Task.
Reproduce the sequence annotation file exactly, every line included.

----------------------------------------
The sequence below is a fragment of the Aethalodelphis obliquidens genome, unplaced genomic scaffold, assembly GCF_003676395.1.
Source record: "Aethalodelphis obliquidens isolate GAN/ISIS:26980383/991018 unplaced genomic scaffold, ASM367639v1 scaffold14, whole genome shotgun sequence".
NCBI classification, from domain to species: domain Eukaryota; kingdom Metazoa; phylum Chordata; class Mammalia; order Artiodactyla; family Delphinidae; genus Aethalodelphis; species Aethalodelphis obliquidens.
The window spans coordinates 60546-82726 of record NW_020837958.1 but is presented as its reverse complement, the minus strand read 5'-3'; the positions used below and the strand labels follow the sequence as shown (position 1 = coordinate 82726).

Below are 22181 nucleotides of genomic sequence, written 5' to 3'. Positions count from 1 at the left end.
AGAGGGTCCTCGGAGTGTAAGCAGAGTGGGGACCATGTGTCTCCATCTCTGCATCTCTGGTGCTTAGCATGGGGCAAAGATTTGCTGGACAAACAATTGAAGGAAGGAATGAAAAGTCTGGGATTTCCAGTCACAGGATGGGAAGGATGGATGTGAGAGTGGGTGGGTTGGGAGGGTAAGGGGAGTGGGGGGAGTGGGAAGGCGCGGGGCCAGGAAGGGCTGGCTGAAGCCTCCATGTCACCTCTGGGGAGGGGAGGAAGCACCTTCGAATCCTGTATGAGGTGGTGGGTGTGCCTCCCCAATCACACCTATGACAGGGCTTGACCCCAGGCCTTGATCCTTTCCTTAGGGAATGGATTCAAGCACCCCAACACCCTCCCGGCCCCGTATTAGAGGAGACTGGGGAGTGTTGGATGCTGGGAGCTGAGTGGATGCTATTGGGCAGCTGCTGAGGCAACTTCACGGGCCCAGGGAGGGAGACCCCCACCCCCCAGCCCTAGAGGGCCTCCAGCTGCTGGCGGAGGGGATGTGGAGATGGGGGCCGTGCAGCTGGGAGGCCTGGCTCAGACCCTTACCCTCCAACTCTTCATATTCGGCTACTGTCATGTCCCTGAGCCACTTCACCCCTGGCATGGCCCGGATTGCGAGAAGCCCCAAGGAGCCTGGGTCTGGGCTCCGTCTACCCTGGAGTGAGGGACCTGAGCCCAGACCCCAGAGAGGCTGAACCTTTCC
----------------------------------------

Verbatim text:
The sequence below is a fragment of the Aethalodelphis obliquidens genome, unplaced genomic scaffold, assembly GCF_003676395.1.
Source record: "Aethalodelphis obliquidens isolate GAN/ISIS:26980383/991018 unplaced genomic scaffold, ASM367639v1 scaffold14, whole genome shotgun sequence".
NCBI classification, from domain to species: domain Eukaryota; kingdom Metazoa; phylum Chordata; class Mammalia; order Artiodactyla; family Delphinidae; genus Aethalodelphis; species Aethalodelphis obliquidens.
The window spans coordinates 60546-82726 of record NW_020837958.1 but is presented as its reverse complement, the minus strand read 5'-3'; the positions used below and the strand labels follow the sequence as shown (position 1 = coordinate 82726).

Below are 22181 nucleotides of genomic sequence, written 5' to 3'. Positions count from 1 at the left end.
AGAGGGTCCTCGGAGTGTAAGCAGAGTGGGGACCATGTGTCTCCATCTCTGCATCTCTGGTGCTTAGCATGGGGCAAAGATTTGCTGGACAAACAATTGAAGGAAGGAATGAAAAGTCTGGGATTTCCAGTCACAGGATGGGAAGGATGGATGTGAGAGTGGGTGGGTTGGGAGGGTAAGGGGAGTGGGGGGAGTGGGAAGGCGCGGGGCCAGGAAGGGCTGGCTGAAGCCTCCATGTCACCTCTGGGGAGGGGAGGAAGCACCTTCGAATCCTGTATGAGGTGGTGGGTGTGCCTCCCCAATCACACCTATGACAGGGCTTGACCCCAGGCCTTGATCCTTTCCTTAGGGAATGGATTCAAGCACCCCAACACCCTCCCGGCCCCGTATTAGAGGAGACTGGGGAGTGTTGGATGCTGGGAGCTGAGTGGATGCTATTGGGCAGCTGCTGAGGCAACTTCACGGGCCCAGGGAGGGAGACCCCCACCCCCCAGCCCTAGAGGGCCTCCAGCTGCTGGCGGAGGGGATGTGGAGATGGGGGCCGTGCAGCTGGGAGGCCTGGCTCAGACCCTTACCCTCCAACTCTTCATATTCGGCTACTGTCATGTCCCTGAGCCACTTCACCCCTGGCATGGCCCGGATTGCGAGAAGCCCCAAGGAGCCTGGGTCTGGGCTCCGTCTACCCTGGAGTGAGGGACCTGAGCCCAGACCCCAGAGAGGCTGAACCTTTCC